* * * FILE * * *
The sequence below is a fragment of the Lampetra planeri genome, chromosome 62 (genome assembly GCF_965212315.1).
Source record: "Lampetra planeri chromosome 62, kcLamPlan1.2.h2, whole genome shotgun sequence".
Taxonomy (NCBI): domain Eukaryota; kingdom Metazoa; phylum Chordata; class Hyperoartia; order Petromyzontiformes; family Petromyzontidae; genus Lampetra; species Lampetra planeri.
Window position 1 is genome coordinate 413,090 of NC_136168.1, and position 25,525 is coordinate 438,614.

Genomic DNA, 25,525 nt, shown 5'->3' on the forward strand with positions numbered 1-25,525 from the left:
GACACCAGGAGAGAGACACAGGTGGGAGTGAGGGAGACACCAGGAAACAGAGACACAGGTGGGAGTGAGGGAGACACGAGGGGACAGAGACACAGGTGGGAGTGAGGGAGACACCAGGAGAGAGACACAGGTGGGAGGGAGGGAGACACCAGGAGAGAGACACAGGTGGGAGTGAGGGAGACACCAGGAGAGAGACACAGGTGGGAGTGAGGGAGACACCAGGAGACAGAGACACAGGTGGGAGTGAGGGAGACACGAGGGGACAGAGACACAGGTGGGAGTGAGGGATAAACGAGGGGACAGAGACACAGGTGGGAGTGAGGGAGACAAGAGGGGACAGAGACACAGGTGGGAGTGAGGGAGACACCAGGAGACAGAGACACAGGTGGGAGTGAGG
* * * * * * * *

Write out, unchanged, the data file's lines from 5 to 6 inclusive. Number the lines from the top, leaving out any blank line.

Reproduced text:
Genomic DNA, 25,525 nt, shown 5'->3' on the forward strand with positions numbered 1-25,525 from the left:
GACACCAGGAGAGAGACACAGGTGGGAGTGAGGGAGACACCAGGAAACAGAGACACAGGTGGGAGTGAGGGAGACACGAGGGGACAGAGACACAGGTGGGAGTGAGGGAGACACCAGGAGAGAGACACAGGTGGGAGGGAGGGAGACACCAGGAGAGAGACACAGGTGGGAGTGAGGGAGACACCAGGAGAGAGACACAGGTGGGAGTGAGGGAGACACCAGGAGACAGAGACACAGGTGGGAGTGAGGGAGACACGAGGGGACAGAGACACAGGTGGGAGTGAGGGATAAACGAGGGGACAGAGACACAGGTGGGAGTGAGGGAGACAAGAGGGGACAGAGACACAGGTGGGAGTGAGGGAGACACCAGGAGACAGAGACACAGGTGGGAGTGAGG